Processed food has a bad reputation as a diet saboteur. It's blamed for our nation's obesity epidemic, high blood pressure and the prevalence of Type 2 diabetes. But processed food is more than boxed macaroni and cheese, potato chips and drive-thru hamburgers. It may be a surprise to learn that whole-wheat bread, homemade soup or a chopped apple are also processed foods.
While some processed foods should be consumed with caution, many actually have a place in a balanced diet. Here's how to sort the nutritious from the not-so-nutritious.
"We have to determine what processed really means when we're talking about processed food," says Andrea Giancoli, MPH, RD, past spokesperson of the Academy of Nutrition and Dietetics. For example, Giancoli considers white bread refined since most of the healthy fiber has been removed during the processing. "It's also processed, but keep in mind, that as a cook you're doing processing yourself. Have you ever heard of something called a food processor? I think we get really caught up in the wordprocessed without realizing what it truly means."
Processed food falls on a spectrum from minimally to heavily processed:
Processed food can be beneficial to your diet. Milk and juices are sometimes fortified with calcium and vitamin D, and breakfast cereal may have added fiber. Canned fruit (packed in water or its own juice) is a good option when fresh fruit is not available. Some minimally processed food such as pre-cut vegetables are quality convenience foods for busy people.
"Bagged vegetables and salads are helping people eat more vegetables," says Giancoli. "They're more expensive, but if your choice is between paying less and chopping it when you know you're not going to do that, and paying a little more for the bagged vegetable you know you're going to eat, the [bagged vegetable] is a better choice."
"You have to look at the big picture," says Giancoli. "Be a detective — read the ingredients list and review the nutrition facts panel. Food is complex and we need to get to know it."
Eating processed food in moderation is fine, but consumers should be on the lookout for hidden sugar, sodium and fat.
"We have tons of added sugars in our food supply," says Giancoli. "We think that just because a product says 'organic' or 'natural,' that means it's better and healthier for us, but that's not always the case … whether [a product] has added high-fructose corn syrup or natural cane sugar, we need to be wary of both."
Sugar isn't just hidden in processed sweets. It's added to bread to give it an appealing browned hue, and there's often a surprising amount added to jarred pasta sauces and cereal. The number of carbohydrates on the nutrition label also includes naturally occurring sugars which may be a significant amount in foods such as yogurt and fruit. Instead, review a product's ingredients list and look for added sugars among the first two or three ingredients including sugar, maltose, brown sugar, corn syrup, cane sugar, honey and fruit juice concentrate.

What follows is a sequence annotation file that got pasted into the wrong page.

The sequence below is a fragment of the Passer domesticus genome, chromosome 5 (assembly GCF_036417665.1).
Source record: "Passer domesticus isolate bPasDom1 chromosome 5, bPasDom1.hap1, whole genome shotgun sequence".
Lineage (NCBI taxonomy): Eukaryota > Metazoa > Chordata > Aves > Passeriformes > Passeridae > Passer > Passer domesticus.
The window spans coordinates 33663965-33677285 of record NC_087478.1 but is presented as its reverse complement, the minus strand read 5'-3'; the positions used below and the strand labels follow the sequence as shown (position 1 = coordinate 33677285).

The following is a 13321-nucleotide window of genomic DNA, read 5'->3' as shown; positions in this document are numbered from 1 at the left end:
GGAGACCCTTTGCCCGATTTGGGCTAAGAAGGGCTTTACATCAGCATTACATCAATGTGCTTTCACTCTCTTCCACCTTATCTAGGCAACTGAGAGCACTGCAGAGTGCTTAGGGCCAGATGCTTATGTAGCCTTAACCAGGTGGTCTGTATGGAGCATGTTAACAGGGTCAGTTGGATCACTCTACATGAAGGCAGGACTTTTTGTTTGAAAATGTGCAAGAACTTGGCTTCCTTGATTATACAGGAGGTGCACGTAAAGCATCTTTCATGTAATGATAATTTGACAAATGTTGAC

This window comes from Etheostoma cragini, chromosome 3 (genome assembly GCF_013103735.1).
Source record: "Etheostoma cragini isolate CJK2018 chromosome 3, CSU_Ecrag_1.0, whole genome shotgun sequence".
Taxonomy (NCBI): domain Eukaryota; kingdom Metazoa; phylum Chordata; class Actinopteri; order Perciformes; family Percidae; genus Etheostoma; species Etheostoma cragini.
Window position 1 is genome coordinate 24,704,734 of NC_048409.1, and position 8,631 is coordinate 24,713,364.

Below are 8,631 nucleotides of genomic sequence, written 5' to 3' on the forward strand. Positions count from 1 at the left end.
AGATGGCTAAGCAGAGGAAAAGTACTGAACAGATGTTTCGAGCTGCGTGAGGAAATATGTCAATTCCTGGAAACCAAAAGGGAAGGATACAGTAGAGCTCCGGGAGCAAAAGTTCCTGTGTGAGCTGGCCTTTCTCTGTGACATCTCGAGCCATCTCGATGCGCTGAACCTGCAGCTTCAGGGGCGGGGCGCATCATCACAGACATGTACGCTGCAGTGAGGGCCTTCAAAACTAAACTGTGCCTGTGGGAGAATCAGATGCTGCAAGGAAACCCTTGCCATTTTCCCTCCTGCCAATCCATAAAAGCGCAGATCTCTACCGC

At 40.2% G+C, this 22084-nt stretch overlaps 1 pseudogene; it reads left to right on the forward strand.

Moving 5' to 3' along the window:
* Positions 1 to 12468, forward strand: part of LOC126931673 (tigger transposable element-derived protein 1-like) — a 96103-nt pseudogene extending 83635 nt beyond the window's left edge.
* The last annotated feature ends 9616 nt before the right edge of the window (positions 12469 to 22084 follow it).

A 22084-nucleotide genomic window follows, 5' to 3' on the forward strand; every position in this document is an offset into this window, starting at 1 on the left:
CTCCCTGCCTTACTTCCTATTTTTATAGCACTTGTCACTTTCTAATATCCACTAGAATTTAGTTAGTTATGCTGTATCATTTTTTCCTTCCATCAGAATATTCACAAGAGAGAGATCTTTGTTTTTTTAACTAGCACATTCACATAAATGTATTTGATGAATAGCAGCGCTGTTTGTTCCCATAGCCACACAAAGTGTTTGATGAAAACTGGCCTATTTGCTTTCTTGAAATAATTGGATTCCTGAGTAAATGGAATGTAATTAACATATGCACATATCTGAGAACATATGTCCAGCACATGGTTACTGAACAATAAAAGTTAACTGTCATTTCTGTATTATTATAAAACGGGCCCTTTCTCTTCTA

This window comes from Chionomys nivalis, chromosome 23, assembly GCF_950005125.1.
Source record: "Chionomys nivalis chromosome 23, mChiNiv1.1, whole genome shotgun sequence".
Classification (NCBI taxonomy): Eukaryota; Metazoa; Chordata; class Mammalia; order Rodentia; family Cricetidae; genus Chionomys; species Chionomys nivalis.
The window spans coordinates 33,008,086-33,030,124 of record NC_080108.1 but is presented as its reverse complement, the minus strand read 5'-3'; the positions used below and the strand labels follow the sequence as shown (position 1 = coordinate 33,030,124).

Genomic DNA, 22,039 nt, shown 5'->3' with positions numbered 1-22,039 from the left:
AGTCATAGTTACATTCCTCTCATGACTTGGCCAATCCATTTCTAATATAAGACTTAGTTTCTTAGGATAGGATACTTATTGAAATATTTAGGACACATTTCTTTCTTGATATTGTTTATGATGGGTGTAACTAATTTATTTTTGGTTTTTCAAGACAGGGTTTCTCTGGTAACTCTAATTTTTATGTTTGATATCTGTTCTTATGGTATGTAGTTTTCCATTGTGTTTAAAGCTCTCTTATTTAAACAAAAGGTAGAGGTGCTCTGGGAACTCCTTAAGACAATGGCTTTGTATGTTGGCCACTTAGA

Most canned vegetables, soups and sauces have added sodium, which enhances taste and texture and acts as a preservative. We need some sodium, but we often consume much more than the Dietary Guidelines for Americans' recommendation of less than 2,300 milligrams a day.
Surprisingly, a heavy hand with table salt may not be to blame for our overconsumption of sodium. "Three quarters of our sodium intake comes from processed foods," says Giancoli. "Only 20 or 25 percent of it comes from salting our food. The salt shaker is not the major problem."
Canned vegetables, soups and beans can be packed with nutrients, so don't cross them off your shopping list entirely. Instead, look for reduced or low sodium on labels. "Buy products light in sodium, and then sprinkle a little bit of salt on top if you need it," suggests Giancoli. "You're still going to get a lot less sodium than if you bought the regular product." Also, always rinse canned beans and vegetables — this simple step reduces sodium content by about 40 percent.
Added fat helps make food shelf-stable and gives it body. Trans fats — which raise our bad cholesterol while lowering our good — are on the decline in processed foods, but you should still read food labels. According to the FDA, a product can still claim it has zero trans fats if each serving has less than half a gram of the fat.
"If [a product] has a really small serving size and you're eating three or four servings, [trans fats] add up," says Giancoli. "Even if a product says it has zero trans fat, check the ingredients list. If it contains partially hydrogenated vegetable oils, then it's going to have to have some amount of trans fat in it."